Webber pits at the end of lap 37, as Raikkonen nails Perez to take fifth. Replay shows the Australian emerging in the midst of the Rosberg/Button battle indeed, clouting the Mercedes as he fights for position.

Hamilton pits at the end of lap 39 as Alonso is also told to stop next time around. The Spaniard obliges, as do Perez and Maldonado.

The Stewards are investigating the Webber/Rosberg incident.

So, after 40 laps, it's: Vettel, Grosjean, Raikkonen, di Resta, Webber, Button, Rosberg, Hamilton, Perez and Alonso. Van der Garde makes his fourth stop of the afternoon.

On fresh rubber, Alonso posts a new fastest lap (37.204), the Spaniard currently tenth, just 1.1s behind Perez.

Vettel pits at the end of lap 42, the German rejoining still leading as Grosjean makes his final stop also. The Frenchman rejoins in sixth but passes Button almost immediately.

Button is struggling as is his teammate. Passed by Rosberg, Button is under pressure from former teammate Hamilton, while Alonso is all over Perez.

Rosberg pits at the end of lap 44, as Hamilton passes Button for sixth. Rosberg rejoins in tenth. Elsewhere, Sutil, in fifteenth, posts a new fastest lap (37.070).

As Alonso closes in, the McLaren in-team battle resumes. Alonso makes a bold move under braking at T8 which sees him leapfrog the Mexican and almost clip Button. The Englishman subsequently pits.

Alonso and Perez enjoy a titanic struggle as di Resta complains about the lack of blue flags - the in car warnings not working. As he weaves through the backmarkers, the Scot is under growing pressure from Grosjean who is just 3.5s behind.

Bottas and Chilton both pit at the end of lap 47.

After 48 laps Vettel leads Raikkonen by 9.8s, di Resta is a further 8.6s, Grosjean (3.1s), Webber (6.6s), and Hamilton (0.7s). Behind Hamilton, Alonso and Perez continue their scrap.

As Grosjean closes on di Resta, Hamilton is all over Webber, the Mercedes driver finally passing the Red Bull driver with mysterious ease. Could the Australian have a problem.

At the start of lap 52, using his DRS to full effect, Grosjean nails di Resta into T1. With just 6 laps to go it looks as if we will have two Lotus on the podium.

Van der Garde, running last and having made five pit stops, is under investigation for an "unsafe release".

A mistake in T14 sees Hamilton lose fifth back to Webber, as Alonso and Perez close in.

Perez passes Alonso into T2, however, the Spaniard comes bask at him and for a short while they are side by side, the Ferrari running off track. The Mexican holds his nerve and devoid of DRS Alonso is unable to do much about it.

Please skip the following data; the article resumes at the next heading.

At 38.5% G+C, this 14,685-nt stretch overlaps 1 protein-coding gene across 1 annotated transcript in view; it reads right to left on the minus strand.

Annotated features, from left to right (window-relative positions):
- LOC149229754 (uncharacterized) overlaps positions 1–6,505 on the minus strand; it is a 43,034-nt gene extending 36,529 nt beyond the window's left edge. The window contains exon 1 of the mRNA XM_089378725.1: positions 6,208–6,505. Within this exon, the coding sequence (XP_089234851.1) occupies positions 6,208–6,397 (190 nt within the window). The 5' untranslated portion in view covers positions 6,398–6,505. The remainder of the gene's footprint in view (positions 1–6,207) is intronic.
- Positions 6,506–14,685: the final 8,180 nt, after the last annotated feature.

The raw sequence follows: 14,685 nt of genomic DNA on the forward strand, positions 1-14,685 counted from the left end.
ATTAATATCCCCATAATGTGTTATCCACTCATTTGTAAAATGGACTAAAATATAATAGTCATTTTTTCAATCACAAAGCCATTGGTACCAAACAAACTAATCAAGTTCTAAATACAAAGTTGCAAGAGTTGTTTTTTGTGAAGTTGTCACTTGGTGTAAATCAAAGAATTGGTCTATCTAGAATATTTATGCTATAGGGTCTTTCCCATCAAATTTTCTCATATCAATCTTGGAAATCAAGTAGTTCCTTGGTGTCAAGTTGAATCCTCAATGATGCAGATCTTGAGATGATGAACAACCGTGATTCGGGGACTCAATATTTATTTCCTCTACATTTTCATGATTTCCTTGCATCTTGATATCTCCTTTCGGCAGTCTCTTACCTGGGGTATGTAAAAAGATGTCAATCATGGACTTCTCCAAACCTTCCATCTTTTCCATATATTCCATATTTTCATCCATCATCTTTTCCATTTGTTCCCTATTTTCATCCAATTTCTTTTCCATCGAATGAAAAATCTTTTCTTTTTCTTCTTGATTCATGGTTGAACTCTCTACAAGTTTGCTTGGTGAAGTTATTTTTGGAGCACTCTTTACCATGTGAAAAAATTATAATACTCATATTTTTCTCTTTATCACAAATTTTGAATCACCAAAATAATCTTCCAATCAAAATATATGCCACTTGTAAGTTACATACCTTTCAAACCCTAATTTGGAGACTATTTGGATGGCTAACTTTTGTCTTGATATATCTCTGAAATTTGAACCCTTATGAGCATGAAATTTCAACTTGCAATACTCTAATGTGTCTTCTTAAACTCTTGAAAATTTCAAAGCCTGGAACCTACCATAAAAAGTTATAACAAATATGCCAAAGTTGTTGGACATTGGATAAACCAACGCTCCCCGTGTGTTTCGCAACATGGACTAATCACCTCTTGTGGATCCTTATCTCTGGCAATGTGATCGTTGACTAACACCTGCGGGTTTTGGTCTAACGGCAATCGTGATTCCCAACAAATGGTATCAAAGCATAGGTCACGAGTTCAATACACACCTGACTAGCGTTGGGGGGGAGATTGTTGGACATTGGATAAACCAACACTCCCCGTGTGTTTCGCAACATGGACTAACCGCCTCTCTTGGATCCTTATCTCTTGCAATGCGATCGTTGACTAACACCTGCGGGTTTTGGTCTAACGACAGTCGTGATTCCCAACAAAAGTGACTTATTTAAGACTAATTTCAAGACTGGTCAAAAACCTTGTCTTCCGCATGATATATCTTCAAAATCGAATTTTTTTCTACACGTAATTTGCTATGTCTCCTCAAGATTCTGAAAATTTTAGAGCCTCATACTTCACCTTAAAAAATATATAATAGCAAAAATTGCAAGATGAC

As if this isn't enough, Webber and Hamilton are battling like crazy for fifth, neither giving an inch. Great stuff.

Clearly bored up front, Vettel bangs in a 36.961 as he maintains an 11.3s gap to Raikkonen.

Having left Alonso for dust, Perez closes on the Webber/Hamilton battle.

"Stay under control," Vettel is told as he begins his final lap. "Understood, Rocky," is the response.

Hamilton finally nails Webber, the Australian having given all he could.

Vettel takes the flag, having led since the second lap, a real tour-de-force from the world champion.

Raikkonen takes second ahead of his Lotus teammate, while, behind Hamilton, Perez has also passed Webber who loses two positions on the final lap.

Alonso finishes eighth, ahead of Rosberg, Button, Maldonado, Hulkenberg, Sutil, Bottas, Massa, Ricciardo, Pic, Gutierrez, Bianchi, Chilton and Van der Garde.

Whatever one's thought on the politics behind this race and whether it should have gone ahead, the fact is that it produced a real thriller with battles throughout the field from light to flag.

Somehow, although strategy remained a major factor, it seemed so much more satisfying than last week's race in China.

If the powers that be can sort out the tyres, if the FIA can sort out the telemetry, if the media can stop s**t-stirring, and if McLaren can get its act together, we could be in for a great season.

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Published: 21/04/2013